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Rudaw

Analysis

Has Iraq lost influence on disputed territories?

By Rudaw 13/3/2017
Kurdish Peshmerga forces on frontlines against ISIS in southern Kirkuk. Rudaw photo
Kurdish Peshmerga forces on frontlines against ISIS in southern Kirkuk. Rudaw photo

ERBIL, Kurdistan Region— Recent remarks by Iraq’s Prime Minister Haider al-Abadi about the so-called disputed territories in oil-rich areas north of the country marked a shift in Baghdad’s long-held policy on the future of these regions. 


“We made progress forward with more unity. The Peshmerga are fighting together with us. Nobody in their right mind would have imagined that. And today, we are trying, instead of the disputed areas – a negative term – we will turn it into the agreed areas so that we rebuild and rule these places together, God willing,” Abadi said in poetic Arabic while attending the Fifth Annual Sulaimani Forum at the American University of Sulaimani last Wednesday.

But before arriving in Sulaimani, the pragmatic premier visited Erbil where he met with the Kurdish President Masoud Barzani whose Kurdistan Democratic Party (KDP) has been locked in a bitter feud with the other two main parties in Sulaimani, the Patriotic Union of Kurdistan (PUK) and in particular, the declining populist Change Movement (Gorran) over a range of internal issues including the referendum for independence and the Kurdish draft constitution. 

“Abadi is very well aware of the fact that the Peshmerga forces will not abandon areas they have liberated (from ISIS) prior to October 17,” said Shaxawan Abdulla who is a Kurdish member of the Iraqi parliament referring the Mosul Operation that started last October. 

In what appears to be an unwritten agreement between Baghdad, Erbil and the US, the Iraqi government agreed to accept Peshmerga forces to remain in vast areas in Nineveh Plains and Kirkuk province in return for Kurdish support and active participation in the Mosul Offensive, an operation which started with knowledgeable Kurdish Peshmerga units clearing the path for the Iraqi army to enter the ISIS-held city.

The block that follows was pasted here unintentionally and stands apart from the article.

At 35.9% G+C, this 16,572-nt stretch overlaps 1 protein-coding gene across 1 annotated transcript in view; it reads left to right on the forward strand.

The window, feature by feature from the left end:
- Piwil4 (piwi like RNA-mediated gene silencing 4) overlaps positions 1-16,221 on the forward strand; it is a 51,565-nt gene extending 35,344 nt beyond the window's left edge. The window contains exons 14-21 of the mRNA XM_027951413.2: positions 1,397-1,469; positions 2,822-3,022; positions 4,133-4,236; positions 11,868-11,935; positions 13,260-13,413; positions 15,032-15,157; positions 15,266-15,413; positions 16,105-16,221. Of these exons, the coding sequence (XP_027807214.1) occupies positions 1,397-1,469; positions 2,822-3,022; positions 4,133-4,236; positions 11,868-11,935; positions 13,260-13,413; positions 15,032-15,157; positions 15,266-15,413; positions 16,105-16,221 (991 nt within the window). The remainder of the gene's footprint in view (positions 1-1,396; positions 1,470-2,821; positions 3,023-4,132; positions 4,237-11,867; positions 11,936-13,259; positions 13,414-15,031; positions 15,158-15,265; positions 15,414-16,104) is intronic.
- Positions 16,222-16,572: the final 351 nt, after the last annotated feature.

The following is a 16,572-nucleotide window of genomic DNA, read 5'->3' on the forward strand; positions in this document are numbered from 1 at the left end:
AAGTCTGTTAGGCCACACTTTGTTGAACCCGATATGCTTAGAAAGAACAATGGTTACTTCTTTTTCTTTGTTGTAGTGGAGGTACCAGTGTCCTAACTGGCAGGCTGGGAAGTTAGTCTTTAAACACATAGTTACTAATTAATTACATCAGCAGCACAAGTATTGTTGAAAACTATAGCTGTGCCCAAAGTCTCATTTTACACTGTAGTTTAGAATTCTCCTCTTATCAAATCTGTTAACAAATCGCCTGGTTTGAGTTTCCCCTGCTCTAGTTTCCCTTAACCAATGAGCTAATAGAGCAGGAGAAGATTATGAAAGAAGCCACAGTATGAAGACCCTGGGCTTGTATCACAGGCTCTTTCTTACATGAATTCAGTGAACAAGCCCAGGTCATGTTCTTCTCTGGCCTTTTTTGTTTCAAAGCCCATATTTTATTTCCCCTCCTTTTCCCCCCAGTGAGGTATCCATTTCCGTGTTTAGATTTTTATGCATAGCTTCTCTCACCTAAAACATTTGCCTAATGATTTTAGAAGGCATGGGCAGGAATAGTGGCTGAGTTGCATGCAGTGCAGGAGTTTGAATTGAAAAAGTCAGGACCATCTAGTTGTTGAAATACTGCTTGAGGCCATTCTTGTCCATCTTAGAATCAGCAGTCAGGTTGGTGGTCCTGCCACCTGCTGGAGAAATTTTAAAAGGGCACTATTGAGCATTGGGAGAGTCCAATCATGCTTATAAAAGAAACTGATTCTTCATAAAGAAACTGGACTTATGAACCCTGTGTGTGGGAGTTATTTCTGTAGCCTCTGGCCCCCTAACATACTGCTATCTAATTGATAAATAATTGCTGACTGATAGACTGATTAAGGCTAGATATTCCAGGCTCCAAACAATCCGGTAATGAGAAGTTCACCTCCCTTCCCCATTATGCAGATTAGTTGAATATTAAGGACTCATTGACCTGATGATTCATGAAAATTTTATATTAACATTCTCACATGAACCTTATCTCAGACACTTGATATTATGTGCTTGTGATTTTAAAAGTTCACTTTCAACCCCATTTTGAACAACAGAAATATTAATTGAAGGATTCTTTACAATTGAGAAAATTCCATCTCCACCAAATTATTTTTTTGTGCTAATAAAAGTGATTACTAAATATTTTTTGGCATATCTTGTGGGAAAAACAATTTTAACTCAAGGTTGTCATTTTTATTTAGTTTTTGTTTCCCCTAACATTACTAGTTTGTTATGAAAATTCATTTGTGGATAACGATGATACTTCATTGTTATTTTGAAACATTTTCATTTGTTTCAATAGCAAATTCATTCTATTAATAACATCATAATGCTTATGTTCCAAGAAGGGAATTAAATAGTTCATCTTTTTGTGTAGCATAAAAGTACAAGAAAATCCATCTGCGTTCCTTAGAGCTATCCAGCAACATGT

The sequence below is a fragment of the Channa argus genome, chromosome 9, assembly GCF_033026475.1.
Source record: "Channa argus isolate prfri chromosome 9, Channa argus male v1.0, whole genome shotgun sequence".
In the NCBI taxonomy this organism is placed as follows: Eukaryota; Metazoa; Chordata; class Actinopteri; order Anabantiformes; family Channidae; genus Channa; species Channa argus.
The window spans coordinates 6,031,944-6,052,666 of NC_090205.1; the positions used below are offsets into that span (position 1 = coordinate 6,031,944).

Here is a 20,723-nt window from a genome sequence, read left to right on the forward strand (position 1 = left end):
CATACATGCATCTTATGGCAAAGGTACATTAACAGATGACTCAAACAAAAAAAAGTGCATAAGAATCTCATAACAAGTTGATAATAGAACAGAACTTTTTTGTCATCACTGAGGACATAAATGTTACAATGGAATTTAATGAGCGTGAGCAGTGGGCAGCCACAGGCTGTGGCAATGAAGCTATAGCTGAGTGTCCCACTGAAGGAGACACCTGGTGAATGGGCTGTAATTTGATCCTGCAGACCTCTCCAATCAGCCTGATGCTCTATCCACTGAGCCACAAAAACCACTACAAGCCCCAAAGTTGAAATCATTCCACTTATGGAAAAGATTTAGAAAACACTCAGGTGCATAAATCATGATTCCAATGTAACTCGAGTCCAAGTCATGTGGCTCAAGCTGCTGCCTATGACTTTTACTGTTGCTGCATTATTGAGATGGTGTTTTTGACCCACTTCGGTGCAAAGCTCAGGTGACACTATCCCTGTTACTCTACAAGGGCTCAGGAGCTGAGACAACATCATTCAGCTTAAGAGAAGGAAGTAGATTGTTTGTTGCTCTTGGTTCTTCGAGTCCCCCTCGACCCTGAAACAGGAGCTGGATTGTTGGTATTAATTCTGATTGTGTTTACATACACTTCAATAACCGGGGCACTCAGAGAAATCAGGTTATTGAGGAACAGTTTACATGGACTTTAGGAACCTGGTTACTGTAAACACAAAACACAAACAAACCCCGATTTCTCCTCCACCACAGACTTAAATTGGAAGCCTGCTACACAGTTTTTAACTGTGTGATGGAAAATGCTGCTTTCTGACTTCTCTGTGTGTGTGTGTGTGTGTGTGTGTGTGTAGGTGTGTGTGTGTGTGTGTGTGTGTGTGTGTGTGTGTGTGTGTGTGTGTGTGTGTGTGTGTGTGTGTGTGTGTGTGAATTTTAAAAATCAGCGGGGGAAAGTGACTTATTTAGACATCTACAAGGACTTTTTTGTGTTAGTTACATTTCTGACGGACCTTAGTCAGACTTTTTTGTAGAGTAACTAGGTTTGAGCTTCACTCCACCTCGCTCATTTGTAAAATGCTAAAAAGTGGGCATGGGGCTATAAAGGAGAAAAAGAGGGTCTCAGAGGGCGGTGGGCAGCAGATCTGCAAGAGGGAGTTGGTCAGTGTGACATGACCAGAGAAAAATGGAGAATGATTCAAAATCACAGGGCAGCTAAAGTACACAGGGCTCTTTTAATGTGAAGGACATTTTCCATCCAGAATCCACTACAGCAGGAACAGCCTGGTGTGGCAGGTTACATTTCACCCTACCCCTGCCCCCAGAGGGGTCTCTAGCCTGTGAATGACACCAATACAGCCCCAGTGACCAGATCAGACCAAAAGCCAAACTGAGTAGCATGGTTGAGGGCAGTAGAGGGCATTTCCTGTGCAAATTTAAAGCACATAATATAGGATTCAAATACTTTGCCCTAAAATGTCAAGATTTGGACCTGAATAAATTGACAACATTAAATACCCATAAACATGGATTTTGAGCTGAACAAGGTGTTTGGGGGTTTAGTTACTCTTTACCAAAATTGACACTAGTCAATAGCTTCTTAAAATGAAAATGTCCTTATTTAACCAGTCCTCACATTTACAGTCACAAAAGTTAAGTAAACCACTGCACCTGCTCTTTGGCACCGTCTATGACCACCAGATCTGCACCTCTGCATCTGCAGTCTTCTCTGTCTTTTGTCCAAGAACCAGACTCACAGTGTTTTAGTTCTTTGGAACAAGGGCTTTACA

Erbil agreed not to enter Mosul, a city which still has a half a million Kurdish population, but got to keep the areas it recaptured in Kirkuk and Nineveh — which the Kurds call their land and Baghdad calls disputed. 

“Abadi does not want to upset Iraqi public opinion by revealing his agreement with Barzani under US auspices which was about the liberation of Mosul,” Abdulla said. 


“Abadi understands that there is no return for these areas to the pre-ISIS order. This is why he calls for a bilateral agreement. But we do not want to revive the old order. The best option is to have international monitors in these areas and hold a referendum on their future status,” he added.  

Both the oil wealthy Kirkuk province and the Nineveh Plains are also home to Iraq’s largest mixture of populations with different ethnic and religious backgrounds. In most of these areas Kurds, Arabs, Turkmen, Christians and other groups have shared territories and mostly common history. 

After the ouster of the former regime in Iraq in 2003, these areas came under a new constitutional article which determined their status as disputed territories and whose legal fate should be decided at a referendum in accordance with the constitution. 

Kurds have accused Iraqi governments in the past of deliberately changing the demographic makeup of Kirkuk province by way of forceful migrations of Kurds and settling of Arab families in the area, which Kurds have labeled as the “Arabization process.” 


Kurds have consistently been confident that they would win any referendum in these areas. They say despite long the Arabization process, Kurdish votes would secure a full integration of Kirkuk and vast areas in Nineveh with the Kurdistan Region.


The deadline to hold a referendum in disputed areas was nearly a decade ago, in December 2007. But the public vote never took place and since then all attempts to carry out the referendum have been blocked by the Iraqi government. 


But with the Peshmerga forces replacing the fleeing Iraqi army in most of these territories in June 2014 following ISIS' rampage, perhaps holding a referendum is not so urgent, anyway, from a Kurdish viewpoint. After all, these places are already in full Kurdish control and Baghdad already treats them as part of the Kurdistan Region by imposing tariffs on goods that cross the borders south of Kirkuk into the rest of Iraq.   

Comments

 
FAUthman | 13/3/2017
This is very encouraging. These kinds of wise statements by Haider al- Abadi will turn him to be the kind of a wise leader Baghdad desperately needs and he may turn out to be the best Prime minister Iraq ever had. As long as the two very wise leaders Abadi and Barzani are able to work together and the US remains in iraq there is reason to be optimistic about the future for Kurds Arabs and everyone else in iraq!

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